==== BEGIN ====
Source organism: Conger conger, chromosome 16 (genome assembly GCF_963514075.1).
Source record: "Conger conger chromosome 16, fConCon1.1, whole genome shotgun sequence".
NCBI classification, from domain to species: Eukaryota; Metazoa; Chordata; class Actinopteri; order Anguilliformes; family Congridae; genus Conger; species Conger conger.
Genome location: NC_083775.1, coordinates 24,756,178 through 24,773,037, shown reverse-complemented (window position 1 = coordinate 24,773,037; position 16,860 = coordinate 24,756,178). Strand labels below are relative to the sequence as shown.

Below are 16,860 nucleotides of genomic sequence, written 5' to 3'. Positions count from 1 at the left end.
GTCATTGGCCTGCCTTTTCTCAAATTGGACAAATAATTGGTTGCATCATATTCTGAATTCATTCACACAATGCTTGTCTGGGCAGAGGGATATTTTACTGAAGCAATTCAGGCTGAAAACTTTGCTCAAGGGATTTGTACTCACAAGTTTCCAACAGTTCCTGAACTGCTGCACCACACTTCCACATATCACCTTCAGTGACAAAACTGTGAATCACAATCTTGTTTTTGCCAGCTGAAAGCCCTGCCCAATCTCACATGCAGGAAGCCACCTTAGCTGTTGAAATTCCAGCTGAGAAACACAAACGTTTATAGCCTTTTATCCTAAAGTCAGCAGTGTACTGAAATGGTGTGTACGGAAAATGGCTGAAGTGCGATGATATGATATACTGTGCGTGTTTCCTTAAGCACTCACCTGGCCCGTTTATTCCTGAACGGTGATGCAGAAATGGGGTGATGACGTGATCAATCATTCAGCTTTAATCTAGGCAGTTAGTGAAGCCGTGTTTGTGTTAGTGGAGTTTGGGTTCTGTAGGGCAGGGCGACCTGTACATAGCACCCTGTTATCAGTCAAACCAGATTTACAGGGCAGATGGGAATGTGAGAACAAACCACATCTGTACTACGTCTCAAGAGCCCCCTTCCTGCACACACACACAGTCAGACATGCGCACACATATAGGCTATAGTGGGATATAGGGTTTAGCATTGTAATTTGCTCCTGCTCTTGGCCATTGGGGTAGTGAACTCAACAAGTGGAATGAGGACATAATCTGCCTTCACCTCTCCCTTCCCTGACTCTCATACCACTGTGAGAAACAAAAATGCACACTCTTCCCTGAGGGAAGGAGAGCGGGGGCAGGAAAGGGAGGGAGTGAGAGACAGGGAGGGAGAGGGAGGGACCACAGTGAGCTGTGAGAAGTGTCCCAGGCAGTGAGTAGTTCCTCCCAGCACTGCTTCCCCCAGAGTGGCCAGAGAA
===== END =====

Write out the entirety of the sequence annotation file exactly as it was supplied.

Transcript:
Source organism: Conger conger, chromosome 16 (genome assembly GCF_963514075.1).
Source record: "Conger conger chromosome 16, fConCon1.1, whole genome shotgun sequence".
NCBI classification, from domain to species: Eukaryota; Metazoa; Chordata; class Actinopteri; order Anguilliformes; family Congridae; genus Conger; species Conger conger.
Genome location: NC_083775.1, coordinates 24,756,178 through 24,773,037, shown reverse-complemented (window position 1 = coordinate 24,773,037; position 16,860 = coordinate 24,756,178). Strand labels below are relative to the sequence as shown.

Below are 16,860 nucleotides of genomic sequence, written 5' to 3'. Positions count from 1 at the left end.
GTCATTGGCCTGCCTTTTCTCAAATTGGACAAATAATTGGTTGCATCATATTCTGAATTCATTCACACAATGCTTGTCTGGGCAGAGGGATATTTTACTGAAGCAATTCAGGCTGAAAACTTTGCTCAAGGGATTTGTACTCACAAGTTTCCAACAGTTCCTGAACTGCTGCACCACACTTCCACATATCACCTTCAGTGACAAAACTGTGAATCACAATCTTGTTTTTGCCAGCTGAAAGCCCTGCCCAATCTCACATGCAGGAAGCCACCTTAGCTGTTGAAATTCCAGCTGAGAAACACAAACGTTTATAGCCTTTTATCCTAAAGTCAGCAGTGTACTGAAATGGTGTGTACGGAAAATGGCTGAAGTGCGATGATATGATATACTGTGCGTGTTTCCTTAAGCACTCACCTGGCCCGTTTATTCCTGAACGGTGATGCAGAAATGGGGTGATGACGTGATCAATCATTCAGCTTTAATCTAGGCAGTTAGTGAAGCCGTGTTTGTGTTAGTGGAGTTTGGGTTCTGTAGGGCAGGGCGACCTGTACATAGCACCCTGTTATCAGTCAAACCAGATTTACAGGGCAGATGGGAATGTGAGAACAAACCACATCTGTACTACGTCTCAAGAGCCCCCTTCCTGCACACACACACAGTCAGACATGCGCACACATATAGGCTATAGTGGGATATAGGGTTTAGCATTGTAATTTGCTCCTGCTCTTGGCCATTGGGGTAGTGAACTCAACAAGTGGAATGAGGACATAATCTGCCTTCACCTCTCCCTTCCCTGACTCTCATACCACTGTGAGAAACAAAAATGCACACTCTTCCCTGAGGGAAGGAGAGCGGGGGCAGGAAAGGGAGGGAGTGAGAGACAGGGAGGGAGAGGGAGGGACCACAGTGAGCTGTGAGAAGTGTCCCAGGCAGTGAGTAGTTCCTCCCAGCACTGCTTCCCCCAGAGTGGCCAGAGAA